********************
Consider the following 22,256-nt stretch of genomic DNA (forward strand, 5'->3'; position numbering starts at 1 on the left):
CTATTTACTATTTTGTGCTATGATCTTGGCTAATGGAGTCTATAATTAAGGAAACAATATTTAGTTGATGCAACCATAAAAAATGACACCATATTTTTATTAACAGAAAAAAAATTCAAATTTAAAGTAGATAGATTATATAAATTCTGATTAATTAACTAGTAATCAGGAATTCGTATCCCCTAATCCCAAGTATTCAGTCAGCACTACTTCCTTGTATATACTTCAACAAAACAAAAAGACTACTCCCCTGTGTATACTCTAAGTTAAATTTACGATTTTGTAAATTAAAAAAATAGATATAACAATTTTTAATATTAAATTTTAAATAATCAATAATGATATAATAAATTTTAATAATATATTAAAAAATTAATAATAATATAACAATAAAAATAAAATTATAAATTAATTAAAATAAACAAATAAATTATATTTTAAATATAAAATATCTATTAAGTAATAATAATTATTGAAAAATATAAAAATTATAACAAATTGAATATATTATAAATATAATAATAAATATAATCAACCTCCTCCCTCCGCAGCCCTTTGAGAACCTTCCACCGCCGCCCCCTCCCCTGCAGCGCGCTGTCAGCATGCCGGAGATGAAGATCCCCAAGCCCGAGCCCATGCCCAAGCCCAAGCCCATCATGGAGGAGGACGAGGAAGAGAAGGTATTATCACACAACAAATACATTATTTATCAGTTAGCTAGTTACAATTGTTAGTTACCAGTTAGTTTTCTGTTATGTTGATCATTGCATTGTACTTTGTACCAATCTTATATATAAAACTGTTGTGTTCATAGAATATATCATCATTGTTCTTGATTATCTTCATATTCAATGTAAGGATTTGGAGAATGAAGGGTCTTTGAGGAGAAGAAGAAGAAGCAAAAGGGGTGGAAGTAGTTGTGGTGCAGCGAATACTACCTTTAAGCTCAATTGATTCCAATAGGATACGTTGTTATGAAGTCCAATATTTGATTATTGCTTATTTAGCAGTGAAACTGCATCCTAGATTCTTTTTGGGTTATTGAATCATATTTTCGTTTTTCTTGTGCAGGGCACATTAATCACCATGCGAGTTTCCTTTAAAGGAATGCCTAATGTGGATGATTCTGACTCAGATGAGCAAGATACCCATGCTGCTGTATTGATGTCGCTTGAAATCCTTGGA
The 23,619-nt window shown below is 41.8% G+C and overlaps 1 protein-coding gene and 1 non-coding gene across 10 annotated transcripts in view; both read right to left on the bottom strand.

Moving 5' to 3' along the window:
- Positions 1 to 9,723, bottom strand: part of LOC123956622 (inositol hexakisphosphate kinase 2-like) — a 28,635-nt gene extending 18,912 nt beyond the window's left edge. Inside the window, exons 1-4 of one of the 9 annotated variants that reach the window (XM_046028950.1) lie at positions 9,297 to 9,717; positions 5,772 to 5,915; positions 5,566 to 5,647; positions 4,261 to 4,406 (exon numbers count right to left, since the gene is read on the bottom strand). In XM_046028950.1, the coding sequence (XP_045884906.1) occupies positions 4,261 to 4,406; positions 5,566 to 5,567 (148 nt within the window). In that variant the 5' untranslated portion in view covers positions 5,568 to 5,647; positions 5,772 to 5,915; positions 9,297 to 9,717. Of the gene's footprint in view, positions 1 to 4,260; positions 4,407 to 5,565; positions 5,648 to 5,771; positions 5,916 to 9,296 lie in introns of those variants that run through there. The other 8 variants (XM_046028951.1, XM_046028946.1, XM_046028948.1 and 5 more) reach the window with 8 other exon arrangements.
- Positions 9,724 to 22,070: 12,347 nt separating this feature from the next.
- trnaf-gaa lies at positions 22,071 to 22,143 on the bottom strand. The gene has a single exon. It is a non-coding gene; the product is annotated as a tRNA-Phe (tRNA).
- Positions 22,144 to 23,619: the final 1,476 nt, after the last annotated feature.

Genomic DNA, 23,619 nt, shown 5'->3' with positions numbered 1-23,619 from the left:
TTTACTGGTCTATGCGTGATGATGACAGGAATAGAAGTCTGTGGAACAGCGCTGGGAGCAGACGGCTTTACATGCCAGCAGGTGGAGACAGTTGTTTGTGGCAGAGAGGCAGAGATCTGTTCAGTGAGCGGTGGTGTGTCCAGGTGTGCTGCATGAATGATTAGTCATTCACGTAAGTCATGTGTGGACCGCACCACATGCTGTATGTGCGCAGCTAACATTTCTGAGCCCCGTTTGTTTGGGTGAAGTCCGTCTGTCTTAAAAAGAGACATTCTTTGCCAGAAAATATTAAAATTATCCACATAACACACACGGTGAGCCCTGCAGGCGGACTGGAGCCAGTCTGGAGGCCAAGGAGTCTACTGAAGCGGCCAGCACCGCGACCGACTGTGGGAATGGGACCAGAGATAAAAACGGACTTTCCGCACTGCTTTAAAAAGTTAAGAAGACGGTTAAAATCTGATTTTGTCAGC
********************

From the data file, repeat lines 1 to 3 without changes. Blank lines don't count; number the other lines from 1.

Consider the following 22,256-nt stretch of genomic DNA (forward strand, 5'->3'; position numbering starts at 1 on the left):
CTATTTACTATTTTGTGCTATGATCTTGGCTAATGGAGTCTATAATTAAGGAAACAATATTTAGTTGATGCAACCATAAAAAATGACACCATATTTTTATTAACAGAAAAAAAATTCAAATTTAAAGTAGATAGATTATATAAATTCTGATTAATTAACTAGTAATCAGGAATTCGTATCCCCTAATCCCAAGTATTCAGTCAGCACTACTTCCTTGTATATACTTCAACAAAACAAAAAGACTACTCCCCTGTGTATACTCTAAGTTAAATTTACGATTTTGTAAATTAAAAAAATAGATATAACAATTTTTAATATTAAATTTTAAATAATCAATAATGATATAATAAATTTTAATAATATATTAAAAAATTAATAATAATATAACAATAAAAATAAAATTATAAATTAATTAAAATAAACAAATAAATTATATTTTAAATATAAAATATCTATTAAGTAATAATAATTATTGAAAAATATAAAAATTATAACAAATTGAATATATTATAAATATAATAATAAATATAATCAACCTCCTCCCTCCGCAGCCCTTTGAGAACCTTCCACCGCCGCCCCCTCCCCTGCAGCGCGCTGTCAGCATGCCGGAGATGAAGATCCCCAAGCCCGAGCCCATGCCCAAGCCCAAGCCCATCATGGAGGAGGACGAGGAAGAGAAGGTATTATCACACAACAAATACATTATTTATCAGTTAGCTAGTTACAATTGTTAGTTACCAGTTAGTTTTCTGTTATGTTGATCATTGCATTGTACTTTGTACCAATCTTATATATAAAACTGTTGTGTTCATAGAATATATCATCATTGTTCTTGATTATCTTCATATTCAATGTAAGGATTTGGAGAATGAAGGGTCTTTGAGGAGAAGAAGAAGAAGCAAAAGGGGTGGAAGTAGTTGTGGTGCAGCGAATACTACCTTTAAGCTCAATTGATTCCAATAGGATACGTTGTTATGAAGTCCAATATTTGATTATTGCTTATTTAGCAGTGAAACTGCATCCTAGATTCTTTTTGGGTTATTGAATCATATTTTCGTTTTTCTTGTGCAGGGCACATTAATCACCATGCGAGTTTCCTTTAAAGGAATGCCTAATGTGGATGATTCTGACTCAGATGAGCAAGATACCCATGCTGCTGTATTGATGTCGCTTGAAATCCTTGGA
The 23,619-nt window shown below is 41.8% G+C and overlaps 1 protein-coding gene and 1 non-coding gene across 10 annotated transcripts in view; both read right to left on the bottom strand.